Metering Pump Basics

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(Some Provide Soup to Nuts – Here You Just Get Nuts!)

This is not intended to be a comprehensive guide to the world of metering pumps. Instead, this will be a short form guide to the equipment you’re really going to have to deal with. Some of these basics may be of value to you, but most of what we’ll go over will be of the greatest value when you are teaching your new people.

CURRENT TECHNOLOGY

I. Piston Pumps

These pumps work best with low viscosity chemicals, preferably those with no solids or abrasives and a minimum suction lift. One of their advantages is the ability to produce a high output pressure (1,000 PSI+). Expect the packing to leak, calling for regular maintenance.

II. Diaphragm Pumps

This type of positive displacement pump comes in a number of styles. As you would expect, each has its own advantages and disadvantages.

A. Air Operated Diaphragm Pumps (AOD)

This pump typically requires up to 100 PSI and 20 SCFM of available air. The double diaphragms shuttle back and forth in their suction and discharge cycle, and the large volume of their pumping chambers literally allow them to pump a rope! They are not, however, able to pump accurately at their bottom output end – they are not really a metering pump, but rather a transfer pump.

B. Gear Pumps

Gear pumps are often platform-mounted, so they can be driven by air motors, close-coupled electric motors, or even a motor with a flexible shaft. Their intermeshing gears propel the pumped fluid between them, and are versatile in that they can pump a full range of high specific gravity and high viscosity chemicals. They can produce medium levels of output pressure (100 – 200 PSI). Generally, though, these pumps are somewhat limited in their corrosion resistance and handling of shear-sensitive products like polymers, and are not really precise in their output.

H. Hydraulically Backed Diaphragm Pumps

This pump is characterized as a lost motion device, because its output is controlled by a variable oil bypass. While the design itself is somewhat aged, there is really no significant difference between the operation of this type of pump and that of a mechanically actuated diaphragm style of pump. One advantage of this pump is its ability to produce high pressures (1,000 PSI+) although that capability is needed less and less these days. Cost and low end performance are drawbacks.

M. Mechanically Actuated Diaphragm Pumps (MAD)

A direct coupling between the motor and pump diaphragm defines a MAD pump. Like gear and hydraulically backed pumps, DC motors are often employed to work with proportional 4-20 mA DC signals. In the mid-range pumps, however, there have been some recent breakthroughs in modulated AC drives, which significantly improve their overall economics. These pumps tend to prime readily in suction lift applications, even though they perform best with a flooded suction. They work well in municipal-sized jobs.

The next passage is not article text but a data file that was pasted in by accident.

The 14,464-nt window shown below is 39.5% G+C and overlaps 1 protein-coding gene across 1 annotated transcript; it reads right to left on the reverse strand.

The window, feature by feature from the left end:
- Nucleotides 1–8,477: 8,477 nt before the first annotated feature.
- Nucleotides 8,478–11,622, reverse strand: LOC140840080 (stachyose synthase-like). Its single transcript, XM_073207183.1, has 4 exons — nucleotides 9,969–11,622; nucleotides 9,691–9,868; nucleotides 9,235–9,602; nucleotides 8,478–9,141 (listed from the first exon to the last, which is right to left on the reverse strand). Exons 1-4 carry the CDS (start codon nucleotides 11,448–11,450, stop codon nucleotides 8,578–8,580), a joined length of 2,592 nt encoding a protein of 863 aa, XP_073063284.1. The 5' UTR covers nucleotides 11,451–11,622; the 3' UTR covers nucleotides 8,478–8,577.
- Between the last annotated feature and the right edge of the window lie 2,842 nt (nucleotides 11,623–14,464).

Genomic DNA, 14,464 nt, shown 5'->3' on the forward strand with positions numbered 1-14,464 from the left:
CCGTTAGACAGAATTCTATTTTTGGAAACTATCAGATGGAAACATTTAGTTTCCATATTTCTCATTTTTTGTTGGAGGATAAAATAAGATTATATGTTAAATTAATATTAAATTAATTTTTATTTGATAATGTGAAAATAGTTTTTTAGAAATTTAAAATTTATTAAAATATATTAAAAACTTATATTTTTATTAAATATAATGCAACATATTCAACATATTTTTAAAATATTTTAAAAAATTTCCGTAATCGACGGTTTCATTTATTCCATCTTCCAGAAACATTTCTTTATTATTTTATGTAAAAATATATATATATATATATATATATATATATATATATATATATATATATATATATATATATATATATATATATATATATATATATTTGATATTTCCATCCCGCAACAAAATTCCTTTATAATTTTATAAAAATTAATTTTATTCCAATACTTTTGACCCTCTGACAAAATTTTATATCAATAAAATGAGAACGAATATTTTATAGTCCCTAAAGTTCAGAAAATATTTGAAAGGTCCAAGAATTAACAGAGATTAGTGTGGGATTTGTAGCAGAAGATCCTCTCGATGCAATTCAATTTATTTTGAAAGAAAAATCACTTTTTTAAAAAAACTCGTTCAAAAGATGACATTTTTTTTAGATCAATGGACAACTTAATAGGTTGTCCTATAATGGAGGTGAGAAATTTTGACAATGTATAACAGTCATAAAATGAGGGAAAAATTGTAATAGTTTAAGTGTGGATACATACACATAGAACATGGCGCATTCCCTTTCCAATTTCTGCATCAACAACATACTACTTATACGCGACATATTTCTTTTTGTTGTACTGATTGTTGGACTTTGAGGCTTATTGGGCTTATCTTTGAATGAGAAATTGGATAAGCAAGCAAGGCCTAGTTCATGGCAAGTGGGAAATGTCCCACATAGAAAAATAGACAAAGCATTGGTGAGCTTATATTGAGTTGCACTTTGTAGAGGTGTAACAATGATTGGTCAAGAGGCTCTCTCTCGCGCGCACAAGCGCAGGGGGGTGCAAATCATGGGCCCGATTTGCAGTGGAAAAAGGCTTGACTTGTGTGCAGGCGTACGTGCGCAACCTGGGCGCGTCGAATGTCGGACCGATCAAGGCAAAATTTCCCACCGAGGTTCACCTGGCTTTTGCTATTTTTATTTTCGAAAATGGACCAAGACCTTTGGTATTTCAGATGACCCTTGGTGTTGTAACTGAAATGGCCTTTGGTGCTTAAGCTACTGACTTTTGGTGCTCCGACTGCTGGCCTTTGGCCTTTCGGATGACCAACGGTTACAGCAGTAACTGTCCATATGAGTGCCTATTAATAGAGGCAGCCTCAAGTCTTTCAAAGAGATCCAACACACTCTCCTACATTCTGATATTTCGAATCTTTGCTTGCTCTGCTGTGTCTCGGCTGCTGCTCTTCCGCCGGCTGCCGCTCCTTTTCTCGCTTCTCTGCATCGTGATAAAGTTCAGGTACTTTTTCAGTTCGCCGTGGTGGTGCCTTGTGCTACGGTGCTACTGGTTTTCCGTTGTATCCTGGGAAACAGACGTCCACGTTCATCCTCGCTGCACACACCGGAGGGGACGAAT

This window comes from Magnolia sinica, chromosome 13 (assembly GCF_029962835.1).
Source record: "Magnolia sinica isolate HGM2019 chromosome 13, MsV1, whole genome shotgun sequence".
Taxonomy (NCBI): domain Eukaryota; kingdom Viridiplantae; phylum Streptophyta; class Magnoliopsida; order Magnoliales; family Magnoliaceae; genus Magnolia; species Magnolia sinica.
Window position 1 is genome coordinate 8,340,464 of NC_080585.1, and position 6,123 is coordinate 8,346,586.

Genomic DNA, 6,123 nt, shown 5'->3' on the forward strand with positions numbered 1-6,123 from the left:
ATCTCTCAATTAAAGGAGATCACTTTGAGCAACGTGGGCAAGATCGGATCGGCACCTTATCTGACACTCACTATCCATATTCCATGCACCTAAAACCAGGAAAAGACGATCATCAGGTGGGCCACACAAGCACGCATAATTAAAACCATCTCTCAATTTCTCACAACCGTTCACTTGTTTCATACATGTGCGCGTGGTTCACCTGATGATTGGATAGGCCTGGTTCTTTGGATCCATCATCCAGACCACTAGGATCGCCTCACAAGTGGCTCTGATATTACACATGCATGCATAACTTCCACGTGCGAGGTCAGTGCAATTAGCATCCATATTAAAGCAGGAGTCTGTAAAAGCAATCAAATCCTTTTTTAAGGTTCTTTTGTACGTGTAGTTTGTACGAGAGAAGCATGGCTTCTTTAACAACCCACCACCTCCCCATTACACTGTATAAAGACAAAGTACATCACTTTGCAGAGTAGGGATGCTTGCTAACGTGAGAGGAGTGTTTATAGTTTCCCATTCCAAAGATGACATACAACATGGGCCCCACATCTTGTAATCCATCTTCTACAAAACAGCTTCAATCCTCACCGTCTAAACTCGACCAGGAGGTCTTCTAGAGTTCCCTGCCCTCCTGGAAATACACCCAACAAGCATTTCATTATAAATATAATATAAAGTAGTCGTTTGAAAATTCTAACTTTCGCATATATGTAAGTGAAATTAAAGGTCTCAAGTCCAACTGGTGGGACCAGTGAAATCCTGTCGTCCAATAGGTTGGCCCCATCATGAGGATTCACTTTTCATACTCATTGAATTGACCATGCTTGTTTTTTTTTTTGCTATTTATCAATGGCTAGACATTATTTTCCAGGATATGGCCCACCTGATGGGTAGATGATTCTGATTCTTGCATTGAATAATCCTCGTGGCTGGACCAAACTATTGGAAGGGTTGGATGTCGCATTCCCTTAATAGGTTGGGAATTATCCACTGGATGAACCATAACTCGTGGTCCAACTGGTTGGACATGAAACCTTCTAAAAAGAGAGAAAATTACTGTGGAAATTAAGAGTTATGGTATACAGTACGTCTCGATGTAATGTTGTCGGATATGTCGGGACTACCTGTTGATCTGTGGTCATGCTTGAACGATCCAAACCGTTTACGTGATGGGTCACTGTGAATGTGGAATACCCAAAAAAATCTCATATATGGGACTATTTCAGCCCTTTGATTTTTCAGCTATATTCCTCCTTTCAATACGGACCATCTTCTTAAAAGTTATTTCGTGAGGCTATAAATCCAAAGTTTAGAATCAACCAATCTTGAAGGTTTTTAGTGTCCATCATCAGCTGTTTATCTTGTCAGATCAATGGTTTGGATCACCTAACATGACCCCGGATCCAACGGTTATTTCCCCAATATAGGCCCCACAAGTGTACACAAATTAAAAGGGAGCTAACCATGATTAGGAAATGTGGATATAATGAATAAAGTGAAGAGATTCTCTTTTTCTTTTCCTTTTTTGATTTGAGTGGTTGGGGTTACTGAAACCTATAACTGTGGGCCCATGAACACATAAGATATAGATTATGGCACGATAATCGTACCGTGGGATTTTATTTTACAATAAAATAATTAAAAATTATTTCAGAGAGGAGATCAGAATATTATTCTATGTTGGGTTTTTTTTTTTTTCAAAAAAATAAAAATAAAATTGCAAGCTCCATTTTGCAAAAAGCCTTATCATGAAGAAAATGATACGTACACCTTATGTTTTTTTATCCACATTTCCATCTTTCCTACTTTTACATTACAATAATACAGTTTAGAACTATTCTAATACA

P. Peristaltic Pumps

These pumps squeeze the products they pump – sort of like compressing and pushing to do the pumping. As a result, they are good self-primers, even though they fall down at high pressure or high output. Their maintenance frequency can also be a drawback.

S. Solenoid Pumps

This last pump has been increasingly used to pump neat, or concentrated, chemicals. Being able to control both the stroke frequency and stroke length allows these pumps to operate over a very broad output range. In addition, within their range, they are very accurate and easily controllable. All of this and good economics has produced an increase in their use during recent years.

Future Technology

Computers are of course beginning to surface in pumping technology. PLCs (Programmed Logic Controllers) are often used now to accept or provide various signals, such as voltage conversions, on/off, 4-20 mA DC, or pulse outputs. PLCs can tie different information-gathering pieces of equipment (flowmeters, pH sensors, chlorine monitors, streaming current detectors and more) together with action pieces of equipment like pumps. All of this can result in a water treatment system whose treatment parameters vary according to the constantly changing needs of the water.

One of the next things we’ll begin to see is PID control (Proportional, Integral, Derivative). This type of controller takes different input signals (for example flow and pH), weights them for importance, and summarizes them into a single pump control output signal. Now picture this type of controller talking to all of the other controllers, pumps, mixers and valves in your system. Our treatment systems will balance themselves to provide a proportional treatment, set according to the parameters we establish.

Some controllers are already able to use modems and respond to remote control via telephone. Networked systems with built-in computers are already here, and they will grow on us. It won’t be too long until this technology expands to include pumps, even though pumps have never been a leading edge kind of item. Up until now, it has been more important for a pump to keep working on and on reliably. But the computers will catch up to us – and then they’ll go wireless!